Do you find those choices surprising? The Pardoner and Summoner: What, if anything, could General prologue essay questions have been? Is it significant that these two portraits come last?
What kind of person is the Shipman professionally? To what General prologue essay questions the pilgrims most often compared? How many words expressing negation appear in this portrait? Are they good for or at anything? How much of the descriptions of pilgrims could have been derived from direct observation by a fellow pilgrim?
How do you think the narrator, the pilgrim who describes his travelling companions, got along with the Monk and the others? What does Chaucer choose to include, and emphasize, in the portrait of the Prioress? What judgment, favorable or unfavorable, of the Clerk does the text imply or invite?
Is it in any way ambiguous? What does the Parson look like? How is this portrait similar to other idealized ones? Be prepared to explain your decision. How would you interpret it? In other words, how consistently faithful is Chaucer to the fiction that he met all these people on a pilgrimage and is just telling you what he saw and heard?
What other portraits does this one most resemble? How do these affect the way you see the pilgrims? Do physical details always tell you something about the personality or character of the pilgrim being described? Why or why not? Would you use the same word for the Monk or the Prioress? Comparing the Knight with Prioress, Monk, Friar; and, making more general comparisons: If you had to characterise him in a word, what word would you use?
What is the relationship between moral character and the descriptive technique Chaucer uses? What are the positive or negative attributes of the Friar? What are the implications of line for the status of the narrator and of the things he tells you?
What do they suggest about the character of the pilgrim concerned?
What is the effect of these comparisons? How do the portraits of the Pardoner and the Summoner compare with the others, especially those of the members of religious orders at the beginning of the Prologue?
Is his language ever ambiguous? Can you identify any significant similarities in phrasing or detail?
Why would Chaucer choose to include them at this point in the work? Consider questions 1a-d above in relation to the Monk. Does the description invite you to judge her, and if so, by what standards? What is said explicitly in the lines describing him?
How might they affect your reading of the tales that are to follow? How would you characterize the relationship between the narrator and the author in this portrait, particularly as compared to others?
What is being said in these lines? Does Chaucer omit information you might have expected him to include? What kind of a person is the Prioress? How would you translate line ? How does he express his judgments about them?Canterbury Tales - General Prologue ON THE TEST (MONDAY): First 18 lines are provided; questions about grammatical structure and meaning of phrases - Identify characters by their definitive trait - Short essay; 4 character excerpts given; choose 2 and explain how and why they juxtapose each other/ compare and contrast.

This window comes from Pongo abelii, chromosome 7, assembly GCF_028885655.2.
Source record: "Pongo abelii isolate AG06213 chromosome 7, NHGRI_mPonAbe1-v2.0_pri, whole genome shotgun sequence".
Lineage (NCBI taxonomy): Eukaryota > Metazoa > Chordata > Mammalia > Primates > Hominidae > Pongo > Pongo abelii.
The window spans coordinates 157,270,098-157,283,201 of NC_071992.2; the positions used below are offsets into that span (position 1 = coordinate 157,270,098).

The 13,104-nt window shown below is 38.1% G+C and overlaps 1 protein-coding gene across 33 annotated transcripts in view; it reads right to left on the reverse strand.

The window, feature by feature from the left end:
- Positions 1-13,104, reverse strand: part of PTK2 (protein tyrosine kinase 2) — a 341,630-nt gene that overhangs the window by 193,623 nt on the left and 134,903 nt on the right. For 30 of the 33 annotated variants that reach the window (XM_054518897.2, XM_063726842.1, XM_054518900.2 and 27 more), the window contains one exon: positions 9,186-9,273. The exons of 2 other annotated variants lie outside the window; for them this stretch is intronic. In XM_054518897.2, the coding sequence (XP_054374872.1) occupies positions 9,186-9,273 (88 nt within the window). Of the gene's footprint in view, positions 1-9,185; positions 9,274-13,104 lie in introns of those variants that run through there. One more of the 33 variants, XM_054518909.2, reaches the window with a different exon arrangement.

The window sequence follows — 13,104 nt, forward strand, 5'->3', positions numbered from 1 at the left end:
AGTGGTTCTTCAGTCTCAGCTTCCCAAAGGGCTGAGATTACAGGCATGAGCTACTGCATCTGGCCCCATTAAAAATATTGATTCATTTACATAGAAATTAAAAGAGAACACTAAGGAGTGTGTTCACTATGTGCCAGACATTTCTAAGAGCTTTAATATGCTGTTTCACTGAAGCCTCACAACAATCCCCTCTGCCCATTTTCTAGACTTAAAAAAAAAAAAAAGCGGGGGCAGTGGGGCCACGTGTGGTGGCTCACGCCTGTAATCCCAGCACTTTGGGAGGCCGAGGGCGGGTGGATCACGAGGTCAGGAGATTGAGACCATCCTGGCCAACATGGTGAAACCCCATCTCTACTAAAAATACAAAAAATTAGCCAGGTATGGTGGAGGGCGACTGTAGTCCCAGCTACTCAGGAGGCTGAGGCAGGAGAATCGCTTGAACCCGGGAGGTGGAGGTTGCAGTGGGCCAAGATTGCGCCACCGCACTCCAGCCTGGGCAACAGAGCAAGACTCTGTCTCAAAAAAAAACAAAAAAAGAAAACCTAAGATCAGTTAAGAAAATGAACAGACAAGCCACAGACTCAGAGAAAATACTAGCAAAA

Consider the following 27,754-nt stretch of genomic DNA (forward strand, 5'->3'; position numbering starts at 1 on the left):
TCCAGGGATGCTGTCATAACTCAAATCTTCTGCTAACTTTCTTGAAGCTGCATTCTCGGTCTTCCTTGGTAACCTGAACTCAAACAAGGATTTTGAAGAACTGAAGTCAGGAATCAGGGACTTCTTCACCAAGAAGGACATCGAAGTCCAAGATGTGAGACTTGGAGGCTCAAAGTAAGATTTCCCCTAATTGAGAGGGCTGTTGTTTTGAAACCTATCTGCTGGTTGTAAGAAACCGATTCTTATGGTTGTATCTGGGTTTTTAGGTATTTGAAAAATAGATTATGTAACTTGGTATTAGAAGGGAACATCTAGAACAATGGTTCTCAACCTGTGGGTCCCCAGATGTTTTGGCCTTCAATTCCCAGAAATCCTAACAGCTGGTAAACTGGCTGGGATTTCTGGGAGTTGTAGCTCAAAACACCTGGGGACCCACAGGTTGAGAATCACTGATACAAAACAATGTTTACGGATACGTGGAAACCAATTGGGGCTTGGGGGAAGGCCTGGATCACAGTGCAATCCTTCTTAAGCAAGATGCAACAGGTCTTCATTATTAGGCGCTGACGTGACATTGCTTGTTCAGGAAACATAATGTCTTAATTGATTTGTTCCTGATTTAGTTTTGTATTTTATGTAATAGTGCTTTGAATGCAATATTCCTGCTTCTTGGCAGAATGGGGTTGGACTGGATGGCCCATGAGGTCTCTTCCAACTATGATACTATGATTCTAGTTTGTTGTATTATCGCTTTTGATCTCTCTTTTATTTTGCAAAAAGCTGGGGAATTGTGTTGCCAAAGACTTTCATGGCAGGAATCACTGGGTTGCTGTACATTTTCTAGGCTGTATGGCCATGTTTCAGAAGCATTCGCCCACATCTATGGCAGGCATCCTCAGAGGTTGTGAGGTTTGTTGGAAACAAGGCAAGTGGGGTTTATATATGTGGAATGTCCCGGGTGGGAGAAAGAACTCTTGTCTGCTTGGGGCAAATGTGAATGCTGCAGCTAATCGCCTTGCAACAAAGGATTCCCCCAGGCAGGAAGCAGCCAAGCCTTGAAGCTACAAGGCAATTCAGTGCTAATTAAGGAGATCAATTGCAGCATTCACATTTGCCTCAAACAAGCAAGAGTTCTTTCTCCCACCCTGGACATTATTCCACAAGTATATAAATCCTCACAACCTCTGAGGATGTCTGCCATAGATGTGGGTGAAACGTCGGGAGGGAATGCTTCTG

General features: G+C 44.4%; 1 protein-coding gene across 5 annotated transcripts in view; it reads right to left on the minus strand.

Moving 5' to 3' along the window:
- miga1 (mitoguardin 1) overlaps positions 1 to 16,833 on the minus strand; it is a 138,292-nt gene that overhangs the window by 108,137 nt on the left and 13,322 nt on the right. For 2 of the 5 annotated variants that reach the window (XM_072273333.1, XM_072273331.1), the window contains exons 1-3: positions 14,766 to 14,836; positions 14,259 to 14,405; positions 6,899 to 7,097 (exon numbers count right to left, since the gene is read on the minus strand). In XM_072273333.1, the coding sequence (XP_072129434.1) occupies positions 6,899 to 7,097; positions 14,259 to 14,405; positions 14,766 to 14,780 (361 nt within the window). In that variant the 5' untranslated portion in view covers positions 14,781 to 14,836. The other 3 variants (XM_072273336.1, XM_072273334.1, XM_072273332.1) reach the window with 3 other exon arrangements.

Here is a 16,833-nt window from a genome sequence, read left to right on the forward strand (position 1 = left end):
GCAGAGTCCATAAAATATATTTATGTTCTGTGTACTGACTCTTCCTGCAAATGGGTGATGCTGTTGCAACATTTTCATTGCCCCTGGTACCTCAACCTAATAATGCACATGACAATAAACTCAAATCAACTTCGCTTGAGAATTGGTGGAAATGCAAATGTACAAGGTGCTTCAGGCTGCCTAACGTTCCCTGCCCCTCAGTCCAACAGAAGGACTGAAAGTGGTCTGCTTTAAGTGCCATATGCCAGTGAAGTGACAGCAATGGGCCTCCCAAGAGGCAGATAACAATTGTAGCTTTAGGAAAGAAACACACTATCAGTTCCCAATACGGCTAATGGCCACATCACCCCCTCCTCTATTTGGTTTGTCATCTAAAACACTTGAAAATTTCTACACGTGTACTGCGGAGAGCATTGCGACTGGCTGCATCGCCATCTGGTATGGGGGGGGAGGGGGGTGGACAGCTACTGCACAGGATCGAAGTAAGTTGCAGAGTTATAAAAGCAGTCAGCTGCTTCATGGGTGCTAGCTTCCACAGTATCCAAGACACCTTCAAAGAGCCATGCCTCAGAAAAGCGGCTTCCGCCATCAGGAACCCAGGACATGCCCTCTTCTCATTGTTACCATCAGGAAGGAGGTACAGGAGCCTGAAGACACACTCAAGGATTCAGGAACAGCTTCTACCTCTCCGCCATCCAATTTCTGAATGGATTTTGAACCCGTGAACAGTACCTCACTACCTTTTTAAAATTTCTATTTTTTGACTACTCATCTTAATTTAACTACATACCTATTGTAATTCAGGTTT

The Prologue; The Knight's Tale; The Miller's Prologue and Tale; The Reeve's Prologue and Tale; Study Help Essay Questions Bookmark this page Manage My Reading List. 1.
An exemplum is a story (or parable Critical Essays The Sovereignty of Marriage versus the Wife's Obedience. S. Partridge English A Critical History of English Literature. The General Prologue of The Canterbury Tales: Questions for review and discussion.
1. The Prioress: a. What does Chaucer choose to include, and emphasize, in the portrait of the Prioress? Write an essay about the persona(e) of Chaucer. This question asks you to focus on what you learn about Chaucer himself: remember that there are two Chaucers, one a character, one the author.
Useful tales to look at might include Sir Thopas, Melibee, The Man of Law's Tale, The General Prologue. General Prologue: The Knight through the Man of Law; General Prologue: The Franklin through the Pardoner Study Questions; Suggestions for Further Reading; Writing Help.
How to Write Literary Analysis How to Cite This SparkNote; Table of Contents; Suggested Essay Topics. 1. Compare the Miller’s Tale with either the Reeve’s Tale or. The General Prologue of The Canterbury Tales is key in that it introduces the context of the rest of the work and helps ease students into Chaucer's language and style.
The essay topics in this.Download